In the 1960s and 70s, Native American women were targets of federal policy aimed at population control, a eugenicist desire of the settler state to prevent the reproduction of future generations of Native Americans (and women of color and poor women more broadly).
Many Native women would enter a hospital for one procedure and leave with a hysterectomy. Some would give birth and days later find that a hysterectomy had been performed. Informed consent was neither enforced nor practiced; if consent was obtained, it was often coerced, with healthcare providers making threats to take away children of women if they didn’t consent. One place WARN made this epidemic public was in “The Theft of Life,” an entry in their undated newsletter from the late 1970s. WARN’s efforts are credited with helping to bring new federal regulations to sterilization in 1979.
“The Theft of Life,” WARN Newsletter n.d. 13-16. Reprinted in Hearing Before the United States Commission on Civil Rights – National Indian Civil Rights Issues: Hearing Held in Washington, D.C. March 19-20, 1979. 23-26.
Full document was obtained on HathiTrust
Laura Brigg, Somebody’s Children: The Politics of Transracial and Transnational Adoption (2012)
Andrea Smith’s Conquest: Sexual Violence and American Indian Genocide (2005)
How To Support W.A.R.N. and the work of #WARNRidesAgain
Please stand with the matriarchs by supporting the Warrior Women Project and the Lakota People’s Law Project. You can follow Warrior Women on Facebook, Twitter, and Instagram and use the hashtags #WARNRidesAgain and #FollowTheMatriarchs Go to https://www.warriorwomen.org/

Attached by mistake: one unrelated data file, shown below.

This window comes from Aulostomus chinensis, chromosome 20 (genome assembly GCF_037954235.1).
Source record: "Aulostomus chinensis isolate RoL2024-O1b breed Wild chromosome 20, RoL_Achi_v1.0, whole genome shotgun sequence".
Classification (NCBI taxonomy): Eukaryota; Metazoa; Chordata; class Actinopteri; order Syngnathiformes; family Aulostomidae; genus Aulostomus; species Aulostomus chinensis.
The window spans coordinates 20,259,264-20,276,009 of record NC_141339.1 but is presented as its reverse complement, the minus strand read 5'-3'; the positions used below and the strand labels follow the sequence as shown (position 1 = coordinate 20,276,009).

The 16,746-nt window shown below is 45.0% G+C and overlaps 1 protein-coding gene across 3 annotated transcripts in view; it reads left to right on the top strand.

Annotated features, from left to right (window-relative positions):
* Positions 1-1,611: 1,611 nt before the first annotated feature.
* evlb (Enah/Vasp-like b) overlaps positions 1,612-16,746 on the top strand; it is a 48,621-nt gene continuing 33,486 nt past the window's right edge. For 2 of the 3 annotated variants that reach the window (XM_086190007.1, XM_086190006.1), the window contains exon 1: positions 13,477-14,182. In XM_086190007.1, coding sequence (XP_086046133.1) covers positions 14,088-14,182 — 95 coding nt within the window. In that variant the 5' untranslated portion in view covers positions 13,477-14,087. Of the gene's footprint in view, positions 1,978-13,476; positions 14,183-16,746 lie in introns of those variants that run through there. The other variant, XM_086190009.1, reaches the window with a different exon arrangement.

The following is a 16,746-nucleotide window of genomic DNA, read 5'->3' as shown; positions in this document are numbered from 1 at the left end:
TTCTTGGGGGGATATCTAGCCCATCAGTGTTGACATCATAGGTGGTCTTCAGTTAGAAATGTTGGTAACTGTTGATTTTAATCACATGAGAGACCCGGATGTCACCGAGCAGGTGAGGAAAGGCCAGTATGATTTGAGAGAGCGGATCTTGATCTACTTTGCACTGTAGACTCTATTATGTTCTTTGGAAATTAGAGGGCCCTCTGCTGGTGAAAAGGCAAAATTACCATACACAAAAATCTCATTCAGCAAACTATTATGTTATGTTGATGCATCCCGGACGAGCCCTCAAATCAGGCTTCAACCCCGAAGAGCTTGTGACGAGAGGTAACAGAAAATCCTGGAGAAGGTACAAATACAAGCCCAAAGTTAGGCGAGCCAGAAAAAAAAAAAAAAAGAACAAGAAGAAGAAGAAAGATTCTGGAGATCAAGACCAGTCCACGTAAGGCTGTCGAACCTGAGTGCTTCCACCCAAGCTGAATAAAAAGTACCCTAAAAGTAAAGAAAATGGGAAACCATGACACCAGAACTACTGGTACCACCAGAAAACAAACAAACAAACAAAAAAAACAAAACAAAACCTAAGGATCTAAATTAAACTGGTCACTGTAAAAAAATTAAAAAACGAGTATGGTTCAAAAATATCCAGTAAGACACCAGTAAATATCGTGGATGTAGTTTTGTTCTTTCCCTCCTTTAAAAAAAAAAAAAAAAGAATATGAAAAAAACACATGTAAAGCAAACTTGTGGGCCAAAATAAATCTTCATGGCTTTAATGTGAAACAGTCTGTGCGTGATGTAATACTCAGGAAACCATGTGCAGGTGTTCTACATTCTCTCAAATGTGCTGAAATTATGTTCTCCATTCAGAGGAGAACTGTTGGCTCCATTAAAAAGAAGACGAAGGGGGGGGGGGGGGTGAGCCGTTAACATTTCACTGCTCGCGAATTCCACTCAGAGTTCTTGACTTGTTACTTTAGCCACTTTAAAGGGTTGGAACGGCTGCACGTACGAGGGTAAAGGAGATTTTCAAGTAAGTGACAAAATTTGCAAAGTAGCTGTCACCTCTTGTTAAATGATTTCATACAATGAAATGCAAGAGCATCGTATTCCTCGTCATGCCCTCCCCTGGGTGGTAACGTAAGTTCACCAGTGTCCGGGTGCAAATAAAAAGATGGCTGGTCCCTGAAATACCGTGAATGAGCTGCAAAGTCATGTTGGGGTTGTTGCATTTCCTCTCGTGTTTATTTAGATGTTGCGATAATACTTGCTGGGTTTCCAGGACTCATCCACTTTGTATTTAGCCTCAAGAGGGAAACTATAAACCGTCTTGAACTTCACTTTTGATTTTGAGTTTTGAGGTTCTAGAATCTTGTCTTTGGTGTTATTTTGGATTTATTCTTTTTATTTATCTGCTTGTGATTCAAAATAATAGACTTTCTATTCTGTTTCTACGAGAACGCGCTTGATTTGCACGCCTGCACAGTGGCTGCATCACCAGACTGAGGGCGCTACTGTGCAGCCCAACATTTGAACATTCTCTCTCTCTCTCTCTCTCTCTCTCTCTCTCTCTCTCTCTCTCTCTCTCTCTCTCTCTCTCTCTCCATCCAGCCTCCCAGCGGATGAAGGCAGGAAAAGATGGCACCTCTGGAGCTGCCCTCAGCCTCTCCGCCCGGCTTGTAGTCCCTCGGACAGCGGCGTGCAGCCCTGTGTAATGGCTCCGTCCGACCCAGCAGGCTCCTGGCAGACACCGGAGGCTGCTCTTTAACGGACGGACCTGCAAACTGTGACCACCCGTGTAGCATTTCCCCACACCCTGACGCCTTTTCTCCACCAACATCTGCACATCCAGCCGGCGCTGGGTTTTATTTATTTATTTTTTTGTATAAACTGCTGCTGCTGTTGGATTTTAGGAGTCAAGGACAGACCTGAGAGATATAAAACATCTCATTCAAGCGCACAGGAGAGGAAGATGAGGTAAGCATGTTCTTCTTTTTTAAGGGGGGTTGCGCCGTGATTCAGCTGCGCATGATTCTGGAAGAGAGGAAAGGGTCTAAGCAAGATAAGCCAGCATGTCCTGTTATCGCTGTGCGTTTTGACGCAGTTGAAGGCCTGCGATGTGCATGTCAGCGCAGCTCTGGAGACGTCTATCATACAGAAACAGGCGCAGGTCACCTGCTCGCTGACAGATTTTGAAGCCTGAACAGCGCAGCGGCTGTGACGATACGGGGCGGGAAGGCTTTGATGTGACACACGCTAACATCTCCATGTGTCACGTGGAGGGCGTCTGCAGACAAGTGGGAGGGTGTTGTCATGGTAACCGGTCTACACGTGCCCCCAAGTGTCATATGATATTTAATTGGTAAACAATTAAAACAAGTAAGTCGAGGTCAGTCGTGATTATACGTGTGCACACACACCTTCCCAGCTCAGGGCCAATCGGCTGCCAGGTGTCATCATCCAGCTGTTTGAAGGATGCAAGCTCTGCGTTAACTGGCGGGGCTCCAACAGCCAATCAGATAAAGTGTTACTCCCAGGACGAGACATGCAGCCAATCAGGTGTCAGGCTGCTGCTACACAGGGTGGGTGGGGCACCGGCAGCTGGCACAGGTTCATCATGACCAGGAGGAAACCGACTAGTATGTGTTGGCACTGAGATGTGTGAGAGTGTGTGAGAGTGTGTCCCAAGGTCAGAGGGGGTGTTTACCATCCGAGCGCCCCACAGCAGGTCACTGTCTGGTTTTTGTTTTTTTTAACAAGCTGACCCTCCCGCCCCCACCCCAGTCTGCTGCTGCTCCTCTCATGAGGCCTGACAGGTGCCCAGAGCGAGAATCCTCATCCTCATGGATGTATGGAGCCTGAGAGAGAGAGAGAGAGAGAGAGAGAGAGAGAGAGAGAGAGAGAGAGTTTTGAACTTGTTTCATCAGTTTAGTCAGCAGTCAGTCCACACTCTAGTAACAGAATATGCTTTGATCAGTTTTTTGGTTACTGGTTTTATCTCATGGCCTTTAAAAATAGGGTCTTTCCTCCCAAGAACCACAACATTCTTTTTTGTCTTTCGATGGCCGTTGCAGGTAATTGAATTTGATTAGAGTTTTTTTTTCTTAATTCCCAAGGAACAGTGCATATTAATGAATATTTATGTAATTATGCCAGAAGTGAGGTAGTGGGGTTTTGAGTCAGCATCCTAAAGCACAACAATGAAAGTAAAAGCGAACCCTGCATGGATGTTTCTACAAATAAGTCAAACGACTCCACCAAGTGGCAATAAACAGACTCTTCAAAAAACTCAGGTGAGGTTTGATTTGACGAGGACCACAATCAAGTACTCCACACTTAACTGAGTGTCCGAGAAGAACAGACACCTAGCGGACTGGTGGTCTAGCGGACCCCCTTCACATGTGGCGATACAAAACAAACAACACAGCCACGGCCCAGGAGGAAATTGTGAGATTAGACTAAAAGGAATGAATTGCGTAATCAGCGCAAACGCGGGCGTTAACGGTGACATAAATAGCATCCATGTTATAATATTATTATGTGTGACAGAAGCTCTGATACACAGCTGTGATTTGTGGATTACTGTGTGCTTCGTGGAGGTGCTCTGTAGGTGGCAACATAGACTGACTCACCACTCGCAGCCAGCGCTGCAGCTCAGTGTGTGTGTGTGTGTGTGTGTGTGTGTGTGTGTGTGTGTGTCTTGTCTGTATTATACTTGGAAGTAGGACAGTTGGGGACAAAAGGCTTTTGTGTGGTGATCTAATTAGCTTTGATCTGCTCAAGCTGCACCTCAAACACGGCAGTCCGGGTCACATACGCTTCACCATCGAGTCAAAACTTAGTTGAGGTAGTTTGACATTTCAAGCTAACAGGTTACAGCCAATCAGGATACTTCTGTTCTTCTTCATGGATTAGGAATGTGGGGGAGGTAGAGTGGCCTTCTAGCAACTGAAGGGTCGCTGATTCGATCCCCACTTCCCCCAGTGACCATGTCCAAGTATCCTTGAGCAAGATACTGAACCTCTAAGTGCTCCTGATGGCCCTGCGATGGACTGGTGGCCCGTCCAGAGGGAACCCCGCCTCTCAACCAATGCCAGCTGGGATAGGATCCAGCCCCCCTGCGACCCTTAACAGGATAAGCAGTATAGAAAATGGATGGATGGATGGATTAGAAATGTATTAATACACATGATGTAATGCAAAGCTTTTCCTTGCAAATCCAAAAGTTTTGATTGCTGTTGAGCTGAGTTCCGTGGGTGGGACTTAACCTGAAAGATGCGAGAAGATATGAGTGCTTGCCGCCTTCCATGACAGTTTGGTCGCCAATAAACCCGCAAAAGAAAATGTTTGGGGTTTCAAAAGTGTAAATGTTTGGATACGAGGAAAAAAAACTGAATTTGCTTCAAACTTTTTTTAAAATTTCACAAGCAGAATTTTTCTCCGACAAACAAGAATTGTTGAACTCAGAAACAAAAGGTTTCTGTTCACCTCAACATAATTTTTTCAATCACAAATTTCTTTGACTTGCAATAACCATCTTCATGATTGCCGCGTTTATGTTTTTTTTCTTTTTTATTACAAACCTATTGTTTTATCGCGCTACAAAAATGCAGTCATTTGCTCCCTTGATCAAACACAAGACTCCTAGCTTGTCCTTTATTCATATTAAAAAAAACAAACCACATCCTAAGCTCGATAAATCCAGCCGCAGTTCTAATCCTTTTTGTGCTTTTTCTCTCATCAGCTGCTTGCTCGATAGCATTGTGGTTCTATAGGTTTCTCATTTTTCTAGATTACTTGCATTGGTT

ABOUT THIS WEBSITE
and about us... why W.A.R.N.and why now
This website is dedicated to W.A.R.N. and continuing the conversation and movement. It is hosted by Corine Fairbanks (Citizen of Oglala Lakota Nation) and Dawn Knickerbocker (Anishinaabe, Citizen of White Earth Nation) to explore our Native and Indigenous ways of being— relationships to mother earth, our relatives, and to one another. Each episode delves into a different topic facing Native American peoples today.
links coming soon
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"Oh Em Gee, I love your mocs!"- “Authentic” Native fashion, traditional Native fashion, pow wow regalia, to New York Native Fashion Week.
Do we need feminism as Native people? What kind? Have we been left behind? How can we be both feminist and Indigenous?
Corine Fairbanks is a writer, educator and activist. As a spokesperson for Native American rights, Fairbanks is currently one of the Lead Organizers for the American Indian Movement of Southwestern Ohio. She was formerly the Director of the American Indian Movement of Southern California.
J. Dawn Knickerbocker belongs to the Annishinaabeg people and is a citizen of White Earth Nation. Dawn is an enrolled member of the Minnesota Chippewa Tribe from the Ottertail Pillager band of Indians. She is an activist, published writer, speaker and columnist, and leader on Indigenous issues. She is currently a board member of the Greater Cincinnati Native American Coalition. Dawn resides in Yellow Springs, OH.